"Evans' jarring debut book of poems draws on his experience as a combat engineer for the Army National Guard...A strong contribution to wartime poetry composed by combatants...Given recent controversy over domestic surveillance and enlisted whistle-blowers, this is a necessary read, indeed."--Booklist
Drawing upon Kerry James Evans's experience in the military, Bangalore speaks from the position of a natural class warrior who came of age desperately poor in some of the most hardscrabble parts of our country. Whether highlighting a barracks argument about gays in the military or contemplating pent-up eros, the poems are experientially political in the best sense.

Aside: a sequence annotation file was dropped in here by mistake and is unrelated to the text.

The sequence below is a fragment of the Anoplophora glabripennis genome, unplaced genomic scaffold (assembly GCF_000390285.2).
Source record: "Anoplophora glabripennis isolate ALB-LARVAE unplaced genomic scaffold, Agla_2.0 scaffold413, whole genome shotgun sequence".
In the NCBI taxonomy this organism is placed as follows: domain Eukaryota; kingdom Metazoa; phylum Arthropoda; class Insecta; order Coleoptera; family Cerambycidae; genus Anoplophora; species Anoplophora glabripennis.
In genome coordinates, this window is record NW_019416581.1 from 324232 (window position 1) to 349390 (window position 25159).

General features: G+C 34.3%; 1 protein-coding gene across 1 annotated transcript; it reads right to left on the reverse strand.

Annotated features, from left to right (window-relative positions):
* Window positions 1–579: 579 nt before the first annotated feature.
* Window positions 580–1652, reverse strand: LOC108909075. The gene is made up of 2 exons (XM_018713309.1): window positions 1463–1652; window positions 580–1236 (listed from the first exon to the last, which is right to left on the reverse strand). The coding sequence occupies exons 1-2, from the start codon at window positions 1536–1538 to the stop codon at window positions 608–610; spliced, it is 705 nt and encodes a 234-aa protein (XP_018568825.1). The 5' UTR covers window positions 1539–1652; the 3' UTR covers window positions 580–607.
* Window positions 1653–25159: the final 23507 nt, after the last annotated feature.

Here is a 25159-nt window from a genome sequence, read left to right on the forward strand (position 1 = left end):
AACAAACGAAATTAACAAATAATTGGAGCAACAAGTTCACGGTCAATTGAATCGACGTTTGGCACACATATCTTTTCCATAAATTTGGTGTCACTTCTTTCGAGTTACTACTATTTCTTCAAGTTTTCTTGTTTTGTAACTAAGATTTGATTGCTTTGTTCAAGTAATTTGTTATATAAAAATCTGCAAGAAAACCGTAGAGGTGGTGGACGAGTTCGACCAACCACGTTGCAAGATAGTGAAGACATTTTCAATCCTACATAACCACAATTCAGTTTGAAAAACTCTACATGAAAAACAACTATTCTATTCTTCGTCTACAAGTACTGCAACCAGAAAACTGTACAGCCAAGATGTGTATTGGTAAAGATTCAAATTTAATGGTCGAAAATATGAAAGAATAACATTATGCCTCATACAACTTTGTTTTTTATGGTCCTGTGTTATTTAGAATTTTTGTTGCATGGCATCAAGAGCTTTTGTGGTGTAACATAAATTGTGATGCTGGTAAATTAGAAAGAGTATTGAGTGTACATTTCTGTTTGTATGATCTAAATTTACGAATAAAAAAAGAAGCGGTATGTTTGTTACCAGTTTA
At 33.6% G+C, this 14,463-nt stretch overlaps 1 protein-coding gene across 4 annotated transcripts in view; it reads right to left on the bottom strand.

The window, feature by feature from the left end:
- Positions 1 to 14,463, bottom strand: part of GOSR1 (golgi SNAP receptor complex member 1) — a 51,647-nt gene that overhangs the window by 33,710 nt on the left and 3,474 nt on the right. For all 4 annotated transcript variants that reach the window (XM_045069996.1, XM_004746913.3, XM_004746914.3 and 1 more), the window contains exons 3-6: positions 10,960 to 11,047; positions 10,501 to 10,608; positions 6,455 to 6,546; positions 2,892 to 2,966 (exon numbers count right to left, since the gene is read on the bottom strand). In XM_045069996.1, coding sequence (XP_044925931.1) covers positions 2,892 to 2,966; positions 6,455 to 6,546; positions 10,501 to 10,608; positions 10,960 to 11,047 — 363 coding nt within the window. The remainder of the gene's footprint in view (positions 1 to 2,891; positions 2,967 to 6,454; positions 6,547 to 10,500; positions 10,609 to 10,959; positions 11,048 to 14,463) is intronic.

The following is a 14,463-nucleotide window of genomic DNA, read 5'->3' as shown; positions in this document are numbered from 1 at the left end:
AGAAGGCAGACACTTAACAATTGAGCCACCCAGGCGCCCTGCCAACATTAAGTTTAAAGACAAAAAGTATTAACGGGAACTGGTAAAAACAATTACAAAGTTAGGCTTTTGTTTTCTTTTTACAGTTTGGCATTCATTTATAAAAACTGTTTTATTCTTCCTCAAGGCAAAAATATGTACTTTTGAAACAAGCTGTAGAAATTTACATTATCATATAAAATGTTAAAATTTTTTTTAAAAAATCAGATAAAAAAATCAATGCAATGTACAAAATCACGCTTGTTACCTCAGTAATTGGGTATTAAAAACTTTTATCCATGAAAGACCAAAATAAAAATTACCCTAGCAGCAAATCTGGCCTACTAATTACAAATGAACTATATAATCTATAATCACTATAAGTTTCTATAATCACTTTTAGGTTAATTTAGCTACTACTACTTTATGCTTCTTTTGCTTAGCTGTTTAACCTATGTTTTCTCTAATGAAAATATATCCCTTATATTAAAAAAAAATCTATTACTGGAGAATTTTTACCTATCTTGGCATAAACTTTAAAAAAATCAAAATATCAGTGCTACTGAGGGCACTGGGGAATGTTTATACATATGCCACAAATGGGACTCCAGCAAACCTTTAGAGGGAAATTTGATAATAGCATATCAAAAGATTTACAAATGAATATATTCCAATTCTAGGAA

From "Lilacs and Razor Wire":
Bent over in a folding chair, my arm a rag of oil, I scrape the carbon from my M-16with a pipe cleaner here in the armorynamed after a young Colonelwho hanged himself.
No one sitting here really knowswhether or not the Colonelwas a homosexual. I bring up my mother-in-law, who is.
Outside the window the local convictshave decided to mow down the lilacsblossoming along the roadside.
We go back to talking about homosexualsand homosexuality, and I say: We are all a little gay, which lands meon the floor in a wrestling position . . .
Kerry James Evans served six years in the Army National Guard as a combat engineer. He received his MFA in creative writing from Southern Illinois University-Carbondale, and is enrolled in the PhD program in English-Creative Writing from Florida State University. He lives in Tallahassee, Florida.